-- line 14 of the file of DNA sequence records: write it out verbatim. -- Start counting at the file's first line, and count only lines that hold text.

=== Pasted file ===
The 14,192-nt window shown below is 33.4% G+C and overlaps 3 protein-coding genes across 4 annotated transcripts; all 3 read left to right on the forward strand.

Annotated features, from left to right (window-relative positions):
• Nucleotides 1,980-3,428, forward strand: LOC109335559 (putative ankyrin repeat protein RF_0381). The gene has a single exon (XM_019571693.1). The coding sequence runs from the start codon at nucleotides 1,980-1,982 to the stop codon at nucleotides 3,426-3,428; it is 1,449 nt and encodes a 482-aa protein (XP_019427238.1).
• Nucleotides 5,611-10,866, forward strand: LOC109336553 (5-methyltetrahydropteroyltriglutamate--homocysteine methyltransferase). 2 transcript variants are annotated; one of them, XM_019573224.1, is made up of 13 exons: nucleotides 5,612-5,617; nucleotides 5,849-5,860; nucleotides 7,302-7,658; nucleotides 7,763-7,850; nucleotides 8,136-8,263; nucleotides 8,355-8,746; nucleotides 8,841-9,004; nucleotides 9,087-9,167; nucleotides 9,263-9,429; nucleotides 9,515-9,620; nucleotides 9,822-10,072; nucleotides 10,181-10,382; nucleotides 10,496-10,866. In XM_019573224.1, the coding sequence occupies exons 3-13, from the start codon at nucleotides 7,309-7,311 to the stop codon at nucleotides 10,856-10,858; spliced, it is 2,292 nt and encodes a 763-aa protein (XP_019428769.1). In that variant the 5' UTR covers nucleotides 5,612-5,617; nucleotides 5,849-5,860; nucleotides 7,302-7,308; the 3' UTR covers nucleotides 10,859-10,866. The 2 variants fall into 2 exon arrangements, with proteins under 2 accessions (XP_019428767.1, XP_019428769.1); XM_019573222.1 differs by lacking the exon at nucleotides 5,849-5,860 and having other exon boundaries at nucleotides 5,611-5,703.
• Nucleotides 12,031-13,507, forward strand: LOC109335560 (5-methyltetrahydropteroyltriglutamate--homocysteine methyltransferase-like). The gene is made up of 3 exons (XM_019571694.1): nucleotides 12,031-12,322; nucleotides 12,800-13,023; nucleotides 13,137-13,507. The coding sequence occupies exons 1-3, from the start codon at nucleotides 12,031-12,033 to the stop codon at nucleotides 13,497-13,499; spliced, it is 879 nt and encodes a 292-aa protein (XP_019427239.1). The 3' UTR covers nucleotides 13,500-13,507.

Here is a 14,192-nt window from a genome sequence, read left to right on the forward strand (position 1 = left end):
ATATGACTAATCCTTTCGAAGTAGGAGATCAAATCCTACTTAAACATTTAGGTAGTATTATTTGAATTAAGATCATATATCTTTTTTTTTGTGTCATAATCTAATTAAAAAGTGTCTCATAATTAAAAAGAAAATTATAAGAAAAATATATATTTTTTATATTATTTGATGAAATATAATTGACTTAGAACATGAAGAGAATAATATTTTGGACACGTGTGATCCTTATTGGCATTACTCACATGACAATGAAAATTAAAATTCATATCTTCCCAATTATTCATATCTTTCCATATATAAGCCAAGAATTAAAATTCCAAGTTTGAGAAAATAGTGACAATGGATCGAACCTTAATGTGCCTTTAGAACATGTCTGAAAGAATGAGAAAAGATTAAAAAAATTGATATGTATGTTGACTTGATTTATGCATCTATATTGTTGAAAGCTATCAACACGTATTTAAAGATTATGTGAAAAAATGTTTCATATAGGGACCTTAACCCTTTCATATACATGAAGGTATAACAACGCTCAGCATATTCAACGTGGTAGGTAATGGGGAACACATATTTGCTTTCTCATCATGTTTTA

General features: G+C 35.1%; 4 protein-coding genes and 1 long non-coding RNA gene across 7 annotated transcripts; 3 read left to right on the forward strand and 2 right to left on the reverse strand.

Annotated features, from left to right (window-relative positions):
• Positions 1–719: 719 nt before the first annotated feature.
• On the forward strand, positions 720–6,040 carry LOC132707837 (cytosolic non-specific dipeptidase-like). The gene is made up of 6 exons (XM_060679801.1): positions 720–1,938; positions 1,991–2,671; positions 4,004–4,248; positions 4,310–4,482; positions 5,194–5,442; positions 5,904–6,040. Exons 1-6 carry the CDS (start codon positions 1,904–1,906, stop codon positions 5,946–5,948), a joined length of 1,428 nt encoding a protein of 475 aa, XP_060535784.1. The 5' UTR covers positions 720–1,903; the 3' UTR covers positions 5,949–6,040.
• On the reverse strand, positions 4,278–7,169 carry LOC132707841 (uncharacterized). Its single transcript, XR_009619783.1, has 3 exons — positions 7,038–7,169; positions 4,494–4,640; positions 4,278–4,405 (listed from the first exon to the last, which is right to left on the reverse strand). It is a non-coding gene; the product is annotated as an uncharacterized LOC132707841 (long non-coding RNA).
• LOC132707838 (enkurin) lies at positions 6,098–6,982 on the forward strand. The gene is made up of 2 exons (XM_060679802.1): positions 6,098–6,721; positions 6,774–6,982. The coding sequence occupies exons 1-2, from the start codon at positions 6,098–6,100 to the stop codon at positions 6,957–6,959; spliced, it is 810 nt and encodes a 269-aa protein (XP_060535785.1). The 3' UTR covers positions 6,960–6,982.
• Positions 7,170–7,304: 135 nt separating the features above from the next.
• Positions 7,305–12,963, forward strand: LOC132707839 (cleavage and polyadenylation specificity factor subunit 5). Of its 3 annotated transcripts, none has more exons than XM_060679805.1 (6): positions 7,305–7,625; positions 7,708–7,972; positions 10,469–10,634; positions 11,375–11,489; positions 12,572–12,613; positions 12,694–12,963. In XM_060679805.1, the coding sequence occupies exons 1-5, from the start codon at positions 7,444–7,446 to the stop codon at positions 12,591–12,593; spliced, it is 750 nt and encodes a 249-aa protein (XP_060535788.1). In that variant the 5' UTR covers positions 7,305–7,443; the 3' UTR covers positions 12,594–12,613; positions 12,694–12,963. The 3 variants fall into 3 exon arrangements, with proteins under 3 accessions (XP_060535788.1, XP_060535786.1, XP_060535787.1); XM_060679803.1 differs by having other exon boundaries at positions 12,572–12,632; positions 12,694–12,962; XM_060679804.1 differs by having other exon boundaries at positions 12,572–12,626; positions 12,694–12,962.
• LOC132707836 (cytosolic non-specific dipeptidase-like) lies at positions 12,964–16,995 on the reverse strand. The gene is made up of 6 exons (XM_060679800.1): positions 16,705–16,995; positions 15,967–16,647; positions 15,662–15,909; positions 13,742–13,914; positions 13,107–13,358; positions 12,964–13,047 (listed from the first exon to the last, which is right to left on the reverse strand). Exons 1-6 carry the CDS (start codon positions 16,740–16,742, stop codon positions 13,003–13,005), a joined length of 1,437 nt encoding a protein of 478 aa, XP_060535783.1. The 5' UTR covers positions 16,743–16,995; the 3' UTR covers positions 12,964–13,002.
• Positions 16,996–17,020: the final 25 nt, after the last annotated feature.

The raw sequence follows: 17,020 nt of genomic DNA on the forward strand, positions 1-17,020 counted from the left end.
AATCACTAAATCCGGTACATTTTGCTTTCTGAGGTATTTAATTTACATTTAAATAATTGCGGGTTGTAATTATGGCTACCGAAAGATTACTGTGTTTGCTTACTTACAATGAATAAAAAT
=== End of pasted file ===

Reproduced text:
• Positions 7,170–7,304: 135 nt separating the features above from the next.